California Civil Jury Instructions (CACI)
Sworn testimony, documents, or anything else may be admitted into evidence. You must decide what the facts are in this case from the evidence you have seen or heard during the trial. You may not consider as evidence anything that you saw or heard when court was not in session, even something done or said by one of the parties, attorneys, or witnesses.
What the attorneys say during the trial is not evidence. In their opening statements and closing arguments, the attorneys talk to you about the law and the evidence. What the lawyers say may help you understand the law and the evidence, but their statements and arguments are not evidence.
The attorneys' questions are not evidence. Only the witnesses' answers are evidence. You should not think that something is true just because an attorney's question suggested that it was true. [However, the attorneys for both sides have agreed that certain facts are true. This agreement is called a stipulation. No other proof is needed and you must accept those facts as true in this trial.]
Each side had the right to object to evidence offered by the other side. If I sustained an objection to a question, you must ignore the question. If the witness did not answer, you must not guess what he or she might have said or why I sustained the objection. If the witness already answered, you must ignore the answer.
[During the trial I granted a motion to strike testimony that you heard. You must totally disregard that testimony. You must treat it as though it did not exist.]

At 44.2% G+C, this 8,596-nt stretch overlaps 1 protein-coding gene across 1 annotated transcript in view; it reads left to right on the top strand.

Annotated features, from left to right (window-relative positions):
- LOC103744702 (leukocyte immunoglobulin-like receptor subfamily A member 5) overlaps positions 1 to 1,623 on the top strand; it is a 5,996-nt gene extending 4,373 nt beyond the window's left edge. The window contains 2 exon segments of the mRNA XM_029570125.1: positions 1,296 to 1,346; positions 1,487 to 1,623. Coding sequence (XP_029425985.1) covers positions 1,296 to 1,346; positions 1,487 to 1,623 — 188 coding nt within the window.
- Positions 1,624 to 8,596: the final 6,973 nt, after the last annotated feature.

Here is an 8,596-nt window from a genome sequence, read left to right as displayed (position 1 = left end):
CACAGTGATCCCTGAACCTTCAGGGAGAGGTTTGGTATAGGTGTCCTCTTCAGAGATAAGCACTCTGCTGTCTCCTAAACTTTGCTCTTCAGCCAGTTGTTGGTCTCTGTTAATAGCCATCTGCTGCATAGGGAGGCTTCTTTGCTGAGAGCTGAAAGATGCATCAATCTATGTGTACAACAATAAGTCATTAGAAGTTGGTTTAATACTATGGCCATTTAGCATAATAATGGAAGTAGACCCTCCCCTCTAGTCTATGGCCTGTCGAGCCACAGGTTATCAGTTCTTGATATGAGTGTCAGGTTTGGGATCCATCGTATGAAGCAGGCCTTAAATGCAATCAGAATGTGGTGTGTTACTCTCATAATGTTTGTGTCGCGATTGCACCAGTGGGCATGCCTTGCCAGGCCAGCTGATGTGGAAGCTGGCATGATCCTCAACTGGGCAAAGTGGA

Directions for Use
Read last bracketed paragraph only if testimony was struck during the trial. The Advisory Committee recommends that this instruction be read to the jury before reading instructions on the substantive law.
Sources and Authority
Evidence Code section 140 defines "evidence" as "testimony, writings, material objects, or other things presented to the senses that are offered to prove the existence or nonexistence of a fact."
Evidence Code section 312 provides: Except as otherwise provided by law, where the trial is by jury:
(a) All questions of fact are to be decided by the jury.
(b) Subject to the control of the court, the jury is to determine the effect and value of the evidence addressed to it, including the credibility of witnesses and hearsay declarants.
Evidence Code section 353 provides: A verdict or finding shall not be set aside, nor shall the judgment or decision based thereon be reversed by reason of the erroneous admission of evidence unless:
(a) There appears of record an objection to or a motion to exclude or to strike the evidence that was timely made and so stated as to make clear the specific ground of the objection or motion; and
(b) The court which passes upon the effect of the error or errors is of the opinion that the admitted evidence should have been excluded on the ground stated and that the error or errors complained of resulted in a miscarriage of justice.
A stipulation in proper form is binding on the parties if it is within the authority of the attorney. Properly stipulated facts may not be contradicted. (Palmer v. City of Long Beach (1948) 33 Cal.2d 134, 141-142 [199 P.2d 952].)
Courts have held that "attempts to suggest matters of an evidentiary nature to a jury other than by the legitimate introduction into evidence is misconduct whether by questions on cross-examination, argument or other means." (Smith v. Covell (1980) 100 Cal.App.3d 947, 960 [161 Cal.Rptr. 377].)
Courts have stated that "[t]he right to object on appeal to misconduct or improper argument, even when prejudicial, is generally waived in the absence of a proper objection and request the jury be admonished." (Atkins v. Bisigier (1971) 16 Cal.App.3d 414, 427 [94 Cal.Rptr. 49]; Horn v. Atchison, Topeka & Santa Fe Ry. Co. (1964) 61 Cal.2d 602, 610 [39 Cal.Rptr. 721, 394 P.2d 561].)
3 Witkin, California Evidence (4th ed. 1997) Trial
(Revised April 2004)